Samantha allen shines a new light on queer communities in red states bitch media gas in back shoulder

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Samantha Allen’s second book, Real Queer America: LGBT Stories from Red States, might surprise readers when it’s released on March 5. Allen, a senior culture gas oil ratio formula reporter at The Daily Beast and a GLAAD Media Award winner, traveled to America’s so-called red states to craft this nonfiction survey/memoir combo about queer and trans individuals who are thriving in every conceivable way—and doing important advocacy work so LGBTQ communities can too.

Real Queer America follows a map informed by Allen’s own experiences in conservative America. “From when I was closeted in Utah to coming out of the closet in Georgia to finding my friends in Tennessee to finding my wife in Indiana, I went back mostly to personal landmarks to see how they had changed, [to] meet and reconnect with people,” Allen says. “[B]ecause I’ve left these places, I wanted to find out what had motivated my friends to stay there, to kind of dig in their heels and make life better for queer people where they live.”

Allen, who was raised in the suburbs of Los Angeles and New Jersey before her adult stints in red states, doesn’t have “the kind of primitive attachment to a place that a lot of people I interviewed in the book have had.” But she considered it important to highlight the stories of queer folks living in areas that are often stereotyped as homophobic and unwelcoming.

“It might seem paradoxical to someone who has spent [most] of their time as a queer person on the coasts [that queer people living in red states can thrive],” she says. “I think a lot of people imagine that LGBTQ people living [in] Texas or Indiana are just kind of, I don’t know, perpetually downtrodden or feel overwhelmed by what’s happening in their states. I know from personal experience and from writing the book that that’s just not the case electricity wikipedia in hindi. People tackle the challenges in front of them with a kind of resolute determination—but then, you know, once the protest is over, everyone just wants to hang out with each other and bask in the warmth of community.”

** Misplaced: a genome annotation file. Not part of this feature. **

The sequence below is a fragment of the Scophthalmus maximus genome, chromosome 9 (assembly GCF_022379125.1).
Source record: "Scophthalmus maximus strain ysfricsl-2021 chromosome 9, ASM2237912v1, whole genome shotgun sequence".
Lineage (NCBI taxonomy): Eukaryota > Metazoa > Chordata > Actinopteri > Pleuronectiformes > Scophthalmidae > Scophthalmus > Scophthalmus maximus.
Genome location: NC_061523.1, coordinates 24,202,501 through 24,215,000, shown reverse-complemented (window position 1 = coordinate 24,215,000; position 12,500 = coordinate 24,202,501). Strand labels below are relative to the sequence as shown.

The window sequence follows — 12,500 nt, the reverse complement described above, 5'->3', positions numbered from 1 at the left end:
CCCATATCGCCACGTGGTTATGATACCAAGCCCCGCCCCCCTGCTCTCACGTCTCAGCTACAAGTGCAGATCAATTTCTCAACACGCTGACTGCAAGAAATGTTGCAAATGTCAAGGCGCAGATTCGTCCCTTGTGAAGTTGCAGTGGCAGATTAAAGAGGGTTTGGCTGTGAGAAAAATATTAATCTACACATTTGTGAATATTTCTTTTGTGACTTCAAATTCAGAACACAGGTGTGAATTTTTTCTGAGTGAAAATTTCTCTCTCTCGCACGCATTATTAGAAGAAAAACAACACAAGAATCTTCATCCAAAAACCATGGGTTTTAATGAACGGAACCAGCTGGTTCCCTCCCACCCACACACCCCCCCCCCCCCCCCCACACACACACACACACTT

There’s also a persistent narrative, often perpetuated by mainstream popular media, that all LGBTQ folks leave their hometowns electricity storage costs for queer-friendly cities like New York or San Francisco. “Wherever I went, people were excited that I was writing this book because they felt underserved by national media,” she says. “The [national] reporter only comes into town when something truly catastrophic happens, you know? Very few people are there to report [on] the good things that are happening [and on] the communities queer folks are building. I find the mainstream media is mostly interested in something like HB 2 in North Carolina, but not in, ‘How is an LGBTQ youth center thriving in Raleigh, North Carolina?’ I wanted to do [a] book full of stories that a media outlet wouldn’t devote the time or resources to because they weren’t about some kind of catastrophic, anti-LGBTQ bill [but] about people living and growing and building community.”

The expectation that queer people leave their homes for big cities is also becoming less common as LGBTQ people are increasingly priced out of major cities thanks to skyrocketing living costs. In a 2016 article for The Daily electricity and magnetism connect to form Beast, Allen reported on a ConsumerAffairs.com analysis of U.S. census data that showed more LGBTQ-identified individuals either moving to or staying in red states—a hint that so-called conservative states might be more accepting than previously thought. “If the dominant LGBT narrative of the 20th century was a gay boy in the country buying a one-way bus ticket to the Big Apple, the untold story of the twenty-first is the queer girl in Tennessee who stays put,” Allen writes in the book’s introduction.